NLW MS 20143A

NLW MS 20143A is a Welsh-language manuscript of the laws of Hywel Dda dating from the middle of the 14th century. It is one of the few surviving Welsh manuscripts of the period to have a medieval binding, and has been digitised by the National Library of Wales, which acquired the manuscript in 1969.

The manuscript contains a copy of some of the law that applied in medieval Wales, known as Cyfraith Hywel (the law of Hywel, after the Welsh king Hywel Dda). It includes a copy of the laws of court (the rights and duties of the king and his officers), in the Cyfnerth redaction, and some other legal material. The outer leaves of the manuscript are waste pages of parchment from other manuscript: an extract from a commentary on part of the First Epistle to the Corinthians and parts of the orders of service for marriage and visiting the sick. Two scribes wrote the manuscript together and differences in their handwriting can be seen. Drawings in the margins of the folios include symbols of the four authors of the Gospels (although those of Luke and John are transposed), a crucifixion scene, and beasts and creatures such as a mermaid, dragons, and peacocks. Blue-green and red inks are used for the drawings. Some of the initial letters are also enlarged, coloured and decorated.

The manuscript is written in two columns on leaves of parchment measuring 160 by 130 millimetres (6.3 by 5.1 in). It has 115 folios and flyleaves from other manuscripts, sewn together and held between boards; the manuscript scholar Daniel Huws considers the sewing and boards to be original, noting that "it is one of the few medieval Welsh manuscripts to retain a medieval, probably original, binding structure". Calf was used to recover the boards at some point in the 19th century. The spine bears a 19th-century addition, the Latin words Leges Walliaae MS Saec. 13 ("13th-century Welsh Law Manuscript").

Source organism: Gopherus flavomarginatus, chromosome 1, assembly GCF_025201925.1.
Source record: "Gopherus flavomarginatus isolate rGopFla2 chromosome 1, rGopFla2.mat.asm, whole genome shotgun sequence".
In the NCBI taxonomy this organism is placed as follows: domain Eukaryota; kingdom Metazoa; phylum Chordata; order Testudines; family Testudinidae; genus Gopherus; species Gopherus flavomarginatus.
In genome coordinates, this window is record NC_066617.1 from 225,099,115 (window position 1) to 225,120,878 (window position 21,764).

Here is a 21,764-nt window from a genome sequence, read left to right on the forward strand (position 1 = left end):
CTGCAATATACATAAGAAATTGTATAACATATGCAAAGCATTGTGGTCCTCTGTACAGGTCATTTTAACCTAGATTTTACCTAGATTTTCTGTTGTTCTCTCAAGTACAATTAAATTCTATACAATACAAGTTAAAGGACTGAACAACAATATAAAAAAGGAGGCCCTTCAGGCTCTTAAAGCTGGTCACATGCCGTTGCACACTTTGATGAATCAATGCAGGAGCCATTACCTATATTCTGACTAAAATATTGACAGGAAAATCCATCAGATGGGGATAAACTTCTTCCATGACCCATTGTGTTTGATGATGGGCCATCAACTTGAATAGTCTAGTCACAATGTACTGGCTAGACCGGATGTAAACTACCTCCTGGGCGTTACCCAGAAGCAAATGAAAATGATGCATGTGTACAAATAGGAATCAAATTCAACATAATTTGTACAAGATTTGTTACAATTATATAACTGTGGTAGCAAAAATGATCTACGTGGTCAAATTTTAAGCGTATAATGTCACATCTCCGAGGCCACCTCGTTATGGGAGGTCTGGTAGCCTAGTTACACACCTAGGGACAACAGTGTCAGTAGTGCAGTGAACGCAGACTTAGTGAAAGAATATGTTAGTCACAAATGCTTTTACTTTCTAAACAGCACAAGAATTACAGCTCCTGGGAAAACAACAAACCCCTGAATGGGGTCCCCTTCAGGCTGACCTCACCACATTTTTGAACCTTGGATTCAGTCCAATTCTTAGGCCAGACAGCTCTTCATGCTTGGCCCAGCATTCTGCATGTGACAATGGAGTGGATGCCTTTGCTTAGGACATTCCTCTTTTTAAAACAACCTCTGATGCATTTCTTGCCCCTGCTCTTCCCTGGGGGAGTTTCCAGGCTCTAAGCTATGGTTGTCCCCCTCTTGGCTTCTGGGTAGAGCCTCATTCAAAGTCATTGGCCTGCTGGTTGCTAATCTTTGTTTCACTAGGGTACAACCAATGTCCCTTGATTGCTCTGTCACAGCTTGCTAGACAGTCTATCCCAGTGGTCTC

Huws considers that the text indicates that the manuscript was written in south Wales in the second half of the 14th century, and that the drawings point towards it being written in a religious setting. Later marginalia suggest, says Huws, that the manuscript thereafter remained in south Wales. The Welsh antiquarian Edward Lhuyd (16601709) obtained a copy of the text in 1698, copied for him by his assistant William Jones when working in Dolgellau in north-west Wales, although the home of the manuscript is not recorded. The Welsh clergyman William Conybeare gave it to the Neath Philosophical Society in 1835. It was referred to as "Manuscript Y" by Aneurin Owen in his 1841 work Ancient Laws and Institutes of Wales, a record of surviving Welsh law manuscripts, but from about 1860 onwards it was held in unknown private hands. In 1969, it was acquired by the National Library of Wales, Aberystwyth, and added to the General Manuscript Collection with the reference NLW MS 20143A. It was the first Welsh law manuscript to be digitised by the library.

Ask Here PA - Live Answers to Your Questions, 24/7